Jump helps you navigate faster by learning your habits. ✌️
Jump integrates with your shell and learns about your navigational habits by keeping track of the directories you visit. It gives you the most visited directory for the shortest search term you type.
Jump comes in packages for the following platforms.
| Platform | Command | | --- | --- | | macOS |
brew install jump| | Ubuntu |
wget https://github.com/gsamokovarov/jump/releases/download/v0.40.0/jump_0.40.0_amd64.deb && sudo dpkg -i jump_0.40.0_amd64.deb| | Fedora |
wget https://github.com/gsamokovarov/jump/releases/download/v0.40.0/jump-0.40.0-1.x86_64.rpm && sudo rpm -i jump-0.40.0-1.x86_64.rpm| | Nix |
nix-env -iA nixpkgs.jump| | Go |
go get github.com/gsamokovarov/jump|
Jump needs to be integrated with the shell. For
zsh, the line below needs to be in
eval "$(jump shell)"
For fish shell, put the line below needs to be in
status --is-interactive; and source (jump shell fish | psub)
Once integrated, jump will automatically monitor directory changes and start building an internal database.
jis not my favourite letter!
This is fine, you can bind jump to
z, with this:
eval "$(jump shell --bind=z)"
And now, you can use
z dirand it would just work! This is only an example, you can bind it to anything. If you are one of those persons that likes to type a lot with their fingers, you can do:
eval "$(jump shell --bind=goto)"
goto dirbecomes a thing. The possibilities are endless!
Once integrated, jump introduces the j helper. It accepts only search terms and as a design goal there are no arguments to j. Whatever you give it, it's treated as search term.
Jump uses fuzzy matching to find the desired directory to jump to. This means that your search terms are patterns that match the desired directory approximately rather than exactly. Typing 2 to 5 consecutive characters of the directory name is all that jump needs to find it.
The default search behavior of jump is to fuzzy match the directory name of a score. The match is case insensitive.
If you visit the directory
/Users/genadi/Development/rails/web-consoleoften, you can jump to it by:
$ j wc # or... $ j webc # or... $ j console # or... $ j b-c # or...
Using jump is all about saving key strokes. However, if you made the effort to type a directory base name exactly, jump will try to find the exact match, rather than fuzzy search.
$ j web-console $ pwd /Users/genadi/Development/rails/web-console
Given the following directories:
j sitematches only the base names of the directories. The base name of
website, the same as the other absolute path above. The jump above will land on the most scrored path, which is the
societyone, however what if we wanted to land on the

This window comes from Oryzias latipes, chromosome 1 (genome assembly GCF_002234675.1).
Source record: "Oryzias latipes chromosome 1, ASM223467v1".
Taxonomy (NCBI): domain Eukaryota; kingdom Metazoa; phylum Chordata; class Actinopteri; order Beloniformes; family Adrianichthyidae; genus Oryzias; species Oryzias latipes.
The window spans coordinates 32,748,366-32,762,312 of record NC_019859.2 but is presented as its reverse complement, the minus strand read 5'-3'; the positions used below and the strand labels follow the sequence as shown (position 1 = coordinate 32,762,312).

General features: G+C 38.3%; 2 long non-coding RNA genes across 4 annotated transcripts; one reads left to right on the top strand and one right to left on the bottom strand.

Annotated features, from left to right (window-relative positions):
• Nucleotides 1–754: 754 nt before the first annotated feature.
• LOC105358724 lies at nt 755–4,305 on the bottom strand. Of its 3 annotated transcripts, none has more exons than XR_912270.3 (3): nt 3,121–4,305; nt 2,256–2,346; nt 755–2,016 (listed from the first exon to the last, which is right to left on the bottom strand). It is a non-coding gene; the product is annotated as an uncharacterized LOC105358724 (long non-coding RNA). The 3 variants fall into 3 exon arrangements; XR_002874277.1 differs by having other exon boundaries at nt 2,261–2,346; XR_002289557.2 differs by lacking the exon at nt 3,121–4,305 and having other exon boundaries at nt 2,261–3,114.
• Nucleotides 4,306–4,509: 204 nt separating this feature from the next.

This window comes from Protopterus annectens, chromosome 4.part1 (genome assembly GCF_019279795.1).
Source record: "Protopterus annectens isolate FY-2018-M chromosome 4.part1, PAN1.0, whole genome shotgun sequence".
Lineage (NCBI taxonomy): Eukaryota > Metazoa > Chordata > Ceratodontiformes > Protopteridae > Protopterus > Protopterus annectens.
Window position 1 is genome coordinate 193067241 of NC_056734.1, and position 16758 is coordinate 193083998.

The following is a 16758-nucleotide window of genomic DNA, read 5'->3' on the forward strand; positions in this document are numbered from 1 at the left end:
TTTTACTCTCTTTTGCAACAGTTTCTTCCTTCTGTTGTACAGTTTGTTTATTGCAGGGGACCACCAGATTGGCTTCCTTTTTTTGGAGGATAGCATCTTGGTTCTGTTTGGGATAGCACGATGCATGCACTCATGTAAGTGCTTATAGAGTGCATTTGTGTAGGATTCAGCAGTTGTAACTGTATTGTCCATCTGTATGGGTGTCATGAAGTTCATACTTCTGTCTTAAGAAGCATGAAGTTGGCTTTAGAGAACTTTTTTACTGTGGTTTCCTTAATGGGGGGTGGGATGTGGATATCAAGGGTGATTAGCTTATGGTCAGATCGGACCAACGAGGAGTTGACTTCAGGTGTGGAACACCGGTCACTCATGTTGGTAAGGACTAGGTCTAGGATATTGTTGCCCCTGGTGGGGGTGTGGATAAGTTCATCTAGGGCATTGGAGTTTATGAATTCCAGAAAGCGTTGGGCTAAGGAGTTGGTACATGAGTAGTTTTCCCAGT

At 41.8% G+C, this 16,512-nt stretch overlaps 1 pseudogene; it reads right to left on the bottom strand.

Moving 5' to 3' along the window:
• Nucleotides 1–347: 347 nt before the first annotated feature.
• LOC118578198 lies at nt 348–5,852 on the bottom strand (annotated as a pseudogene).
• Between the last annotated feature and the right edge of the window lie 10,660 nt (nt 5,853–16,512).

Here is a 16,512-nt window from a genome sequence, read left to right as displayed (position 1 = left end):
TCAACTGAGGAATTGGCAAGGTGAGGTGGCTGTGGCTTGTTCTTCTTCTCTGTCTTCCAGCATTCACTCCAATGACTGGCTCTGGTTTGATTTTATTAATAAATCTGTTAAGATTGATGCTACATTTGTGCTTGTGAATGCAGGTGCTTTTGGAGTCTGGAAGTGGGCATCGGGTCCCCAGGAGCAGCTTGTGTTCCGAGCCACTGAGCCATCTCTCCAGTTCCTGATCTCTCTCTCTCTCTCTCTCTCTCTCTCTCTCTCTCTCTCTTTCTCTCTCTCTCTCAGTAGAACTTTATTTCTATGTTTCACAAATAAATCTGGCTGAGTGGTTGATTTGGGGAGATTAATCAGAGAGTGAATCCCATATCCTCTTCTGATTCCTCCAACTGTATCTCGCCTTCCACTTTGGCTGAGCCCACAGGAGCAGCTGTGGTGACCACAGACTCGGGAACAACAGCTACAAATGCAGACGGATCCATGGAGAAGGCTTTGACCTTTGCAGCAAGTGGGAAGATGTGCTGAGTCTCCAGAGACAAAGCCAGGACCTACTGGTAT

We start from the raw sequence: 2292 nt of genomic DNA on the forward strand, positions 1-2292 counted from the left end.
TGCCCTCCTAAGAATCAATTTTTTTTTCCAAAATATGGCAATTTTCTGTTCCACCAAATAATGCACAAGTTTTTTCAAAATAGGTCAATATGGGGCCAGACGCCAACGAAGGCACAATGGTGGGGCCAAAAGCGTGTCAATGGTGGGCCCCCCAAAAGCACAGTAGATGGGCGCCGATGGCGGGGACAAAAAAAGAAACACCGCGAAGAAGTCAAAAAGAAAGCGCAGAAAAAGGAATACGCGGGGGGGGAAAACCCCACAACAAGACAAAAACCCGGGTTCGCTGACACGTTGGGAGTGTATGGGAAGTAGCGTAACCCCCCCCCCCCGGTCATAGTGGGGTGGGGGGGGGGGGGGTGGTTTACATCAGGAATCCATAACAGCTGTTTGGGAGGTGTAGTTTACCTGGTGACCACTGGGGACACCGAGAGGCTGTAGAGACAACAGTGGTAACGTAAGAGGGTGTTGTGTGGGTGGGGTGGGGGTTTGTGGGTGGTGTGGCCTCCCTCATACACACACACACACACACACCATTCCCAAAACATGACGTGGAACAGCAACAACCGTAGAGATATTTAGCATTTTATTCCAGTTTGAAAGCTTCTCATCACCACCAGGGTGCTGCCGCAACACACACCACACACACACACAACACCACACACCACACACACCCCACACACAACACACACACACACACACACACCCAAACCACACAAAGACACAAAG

$ j ch site $ pwd /Users/genadi/Development/chaos/website
This instructs jump to look for a
sitematch inside that is preceded by a
chmatch in the parent directory. The search is normalized only on the last two parts of the target paths. This will ensure a better match, because of the shorter path to fuzzy match on.
There are no depth limitations though and a jump to
/Users/genadi/Development/society/websitecan look like:
$ j dev soc web $ pwd /Users/genadi/Development/society/website
In fact, every space passed to
jis converted to an OS separator. The last search term can be expressed as:
$ j dev/soc/web $ pwd /Users/genadi/Development/society/website
Bad jumps happen. Sometimes we're looking for a directory the isn't the most scored one at the moment. Imagine the following jump database:
/Users/genadi/Development/society/website /Users/genadi/Development/chaos/website /Users/genadi/Development/hack/website
j webwould lead to:
$ j web $ pwd /Users/genadi/Development/society/website
If we didn't expect this result, instead of another search term, typing j without any arguments will instruct jump to go the second best match.
$ j $ pwd /Users/genadi/Development/chaos/website
To trigger a case-sensitive search, use a term that has a capital letter.
$ j Dev $ pwd /Users/genadi/Development
The jump will resolve to
/Users/genadi/Developmenteven if there is
/Users/genadi/Development/dev-toolsthat scores better.
Yes, it is! You can import your datafile from
$ jump import
This will try
autojump, so you can even combine all the entries from both tools.
The command is safe to run on pre-existing jump database, because if an entry exist in jump already, it won't be imported and it's score will remain unchanged. You can be explicit and choose to import
$ jump import autojump $ jump import z
If you want to know more about the difference between Jump, z, and autojump, check-out this Twitter conversation.
Thank you for stopping by and showing your interest in Jump!